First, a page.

Swimming with Dolphins

If there is one marine animal that we want to be close to, its dolphins. Whether it is their toothy smile, intelligence or reputation for acts of kindness towards humans, dolphins hold a special place in our heart. It is no wonder swimming with them is such a sought after experience.

In Australia, dolphins are regular visitors to many parts of the coastline and chance encounters are not rare. But if you haven’t had that kind of luck, there are several places in Australia where you can go to swim with dolphins.

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Swim with Dolphins

What to Expect on a Dolphin Swim

Unlike seals and sea lions, dolphins are not as naturally inquisitive and playful when it comes to interacting with people. Despite how much we love them, they can be aloof towards us!

We have been on half a dozen dolphin swims and it is usually a case of waiting in the water to see if the dolphins are in the mood to stay around in your presence. Sometimes they aren’t, but when they do indulge us it us a magic experience

Don’t be put off! Any view of dolphins in the water, hearing them click and whistle and seeing them swim around you is an amazing experience. Just don’t be expecting them to be all over you like an affectionate dog.

As it should be with any wildlife encounter, the interaction is always on the dolphin’s terms.

Swim with Dolphins

Do you have to be a Good Swimmer to Swim with Dolphins?

When you are getting in the water for an animal encounter it always helps to at least be able to float/tread water and swim a short distance. You will also enjoy the experience more if you feel confident in the water.

Some interactions, are done as free swims, others are done holding onto a mermaid line – a rope with floats attached to the boat. If you are a less confident swimmer, doing a tour that uses a mermaid line is a better option.

There are also a couple of tours where you are at the front of the boat holding onto a line or in a submerged net. One tour even pulls you along behind an aqua scooter (see Rockingham).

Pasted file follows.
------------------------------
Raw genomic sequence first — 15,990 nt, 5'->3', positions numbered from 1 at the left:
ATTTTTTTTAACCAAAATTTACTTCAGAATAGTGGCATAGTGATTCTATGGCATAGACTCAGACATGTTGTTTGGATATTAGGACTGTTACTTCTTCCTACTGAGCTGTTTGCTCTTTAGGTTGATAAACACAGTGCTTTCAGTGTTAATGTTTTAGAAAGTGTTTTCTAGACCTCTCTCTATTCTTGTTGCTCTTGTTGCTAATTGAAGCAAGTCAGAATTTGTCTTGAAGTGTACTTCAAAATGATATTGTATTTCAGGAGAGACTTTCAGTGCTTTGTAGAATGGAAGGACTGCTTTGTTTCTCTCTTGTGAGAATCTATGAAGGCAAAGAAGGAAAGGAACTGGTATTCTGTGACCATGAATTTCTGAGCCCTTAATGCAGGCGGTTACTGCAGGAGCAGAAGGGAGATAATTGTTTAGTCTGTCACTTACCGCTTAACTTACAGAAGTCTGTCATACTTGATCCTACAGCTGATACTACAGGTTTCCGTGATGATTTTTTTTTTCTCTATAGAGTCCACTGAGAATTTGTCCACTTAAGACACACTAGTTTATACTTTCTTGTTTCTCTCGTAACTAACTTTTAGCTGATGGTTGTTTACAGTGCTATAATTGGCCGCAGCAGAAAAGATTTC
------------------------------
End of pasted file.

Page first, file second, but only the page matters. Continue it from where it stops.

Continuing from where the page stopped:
Dolphins Watching Cruise

Dolphin Watching is Fun Too

Swimming with dolphins is a amazing but if you don’t like the idea of getting in the water, you can still be part of the fun.

Most operators will have a lower priced dolphin watcher option and we must say, you get some great views from the boat. While everyone else is getting in and out of the water, you can just have your eyes on the dolphins and often, they will be only metres from you.

Dolphin Swim

Is Swimming with Dolphins Safe?

Swimming with dolphins is a safe experience. They do not have a reputation for being aggressive towards people. The greatest danger is your own lack swimming ability or fitness.

If you are concerned about sharks, most operators now use a shark shield to keep toothy visitors away when you are in the water.

What Gear do I Need?

All in-water equipment – such as wetsuit and snorkelling gear – is provided by tour operators.

If you are free swimming, you might want a camera. They are harder to use if you are hanging onto a mermaid line. On some tours you can hire a GoPro.

Where to Swim with Dolphins

Swim with Dolphins

Port Phillip Bay – Sorrento & Queenscliff, Victoria

(Polperro Dolphin Swim and Moonraker Dolphin Swims)

Home to around 150 bottlenose dolphins, there are a several tour operators here that give you the opportunity to swim with them. The dolphin swim tours also incorporate a stop at Chinaman’s Hat where you get to swim with seals.

We have done this tour and, just quietly, the seal swim was as good if not more interactive than our time in the water with the dolphins. But every wildlife encounter is different, it is certainly a fun day out, and no matter what you see it will be a lot of fun.